(Last Updated on : 14/11/2014)
Pregnant with the holy meaning, "At other times, the seer identifies with the fluctuating consciousness", Vrtti sarupyam itaratra stand as the fourth yoga sutra, which is contained in Patanjali Yoga Sutras.
behaviour, fluctuation, modification, function, state of mind
identification, likeness, closeness, nearness
at other times, elsewhere
At other times, the seer identifies with the fluctuating consciousness.
When the seer identifies with consciousness or with the objects seen, he unifies with them and disregards his splendour.
The natural disposition of consciousness is to become involved with the object seen, absorb the seer towards it, and move the seer to identify with it. Then the seer turns immersed into the object. This becomes the seed for diversification of the intelligence, and makes the seer forget his own healthy awareness.
When the soul does not emit its own glory, it is an indication that the thinking ability has manifested itself in place of the soul.
The imprint of objects is transmitted to citta through the senses of perception. Citta assimilates these sensory impressions and turns coloured and modified by them. Objects act as provisions for the grazing citta, which is drawn to them by its appetite. Citta designs itself, assuming the form of the objects in order to possess them. Thus it becomes enwrapped by thoughts of the object, with the result that the soul is clouded. In this manner, citta becomes turbid and induces alterations in behaviour and mood, because it distinguishes itself with things seen.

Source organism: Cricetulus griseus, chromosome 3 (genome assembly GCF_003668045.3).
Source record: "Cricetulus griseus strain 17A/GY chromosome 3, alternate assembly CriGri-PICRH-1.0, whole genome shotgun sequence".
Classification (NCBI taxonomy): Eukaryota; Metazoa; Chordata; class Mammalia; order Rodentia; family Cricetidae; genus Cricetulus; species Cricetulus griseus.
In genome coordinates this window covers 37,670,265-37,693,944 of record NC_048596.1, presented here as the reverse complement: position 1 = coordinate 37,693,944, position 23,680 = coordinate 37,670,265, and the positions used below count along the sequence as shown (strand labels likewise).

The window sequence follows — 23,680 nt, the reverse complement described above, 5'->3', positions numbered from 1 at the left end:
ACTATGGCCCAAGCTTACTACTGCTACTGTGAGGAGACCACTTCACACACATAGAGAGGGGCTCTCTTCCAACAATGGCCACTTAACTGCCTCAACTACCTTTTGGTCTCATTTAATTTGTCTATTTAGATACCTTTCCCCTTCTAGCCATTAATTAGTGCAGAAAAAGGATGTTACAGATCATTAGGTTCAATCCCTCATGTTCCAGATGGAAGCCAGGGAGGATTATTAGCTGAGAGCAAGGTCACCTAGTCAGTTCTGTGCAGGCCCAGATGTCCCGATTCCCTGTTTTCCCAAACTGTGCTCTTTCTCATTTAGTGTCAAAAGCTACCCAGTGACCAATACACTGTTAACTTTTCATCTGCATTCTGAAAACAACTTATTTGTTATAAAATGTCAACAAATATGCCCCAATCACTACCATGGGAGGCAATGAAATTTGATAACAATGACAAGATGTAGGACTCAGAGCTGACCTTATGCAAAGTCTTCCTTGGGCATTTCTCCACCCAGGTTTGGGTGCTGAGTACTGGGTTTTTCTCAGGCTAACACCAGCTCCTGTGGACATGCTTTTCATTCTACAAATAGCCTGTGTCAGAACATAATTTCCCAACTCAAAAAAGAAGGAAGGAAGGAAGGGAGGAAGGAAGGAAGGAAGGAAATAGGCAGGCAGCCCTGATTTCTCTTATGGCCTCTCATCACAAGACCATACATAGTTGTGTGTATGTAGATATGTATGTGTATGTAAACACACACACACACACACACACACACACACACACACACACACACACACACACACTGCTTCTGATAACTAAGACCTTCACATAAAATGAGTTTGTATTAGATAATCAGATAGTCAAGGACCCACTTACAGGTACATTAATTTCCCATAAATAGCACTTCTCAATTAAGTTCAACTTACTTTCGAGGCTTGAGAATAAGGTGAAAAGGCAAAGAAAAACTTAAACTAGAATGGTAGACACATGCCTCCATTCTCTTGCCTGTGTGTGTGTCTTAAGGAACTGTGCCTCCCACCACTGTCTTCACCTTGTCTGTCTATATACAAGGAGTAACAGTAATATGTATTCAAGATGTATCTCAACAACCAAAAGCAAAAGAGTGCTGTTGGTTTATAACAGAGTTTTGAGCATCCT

Although in reality citta is a formless entity, it can be useful to visualise it in order to comprehend its functions and limitations. One can envisage it to be similar to optical lens, containing no light of its own, but placed immediately above a source of pure light, the soul. One side of the lens, facing inwards towards light, stays clean.
In daily life, however, people are very much conscious of the upper surface of the lens, facing outwards to the world and connected to it by the senses and mind. This surface acts both as a sense, and as a content of consciousness, together with ego and intelligence. Worked upon by the desires and fears of tumultuous materialistic life, it becomes murky, opaque, even dirty and scarred, and keeps the soul's light from shining through it. Deficient in inner illumination, it searches all the more passionately the artificial lights of conditioned existence. The whole procedure of yoga, its practice and control, is directed at disjointing consciousness from its identification with the phenomenal world, at controlling the senses by which it is entrapped, and at purging and purifying the lens of citta, until it beams entirely and only the light of the soul.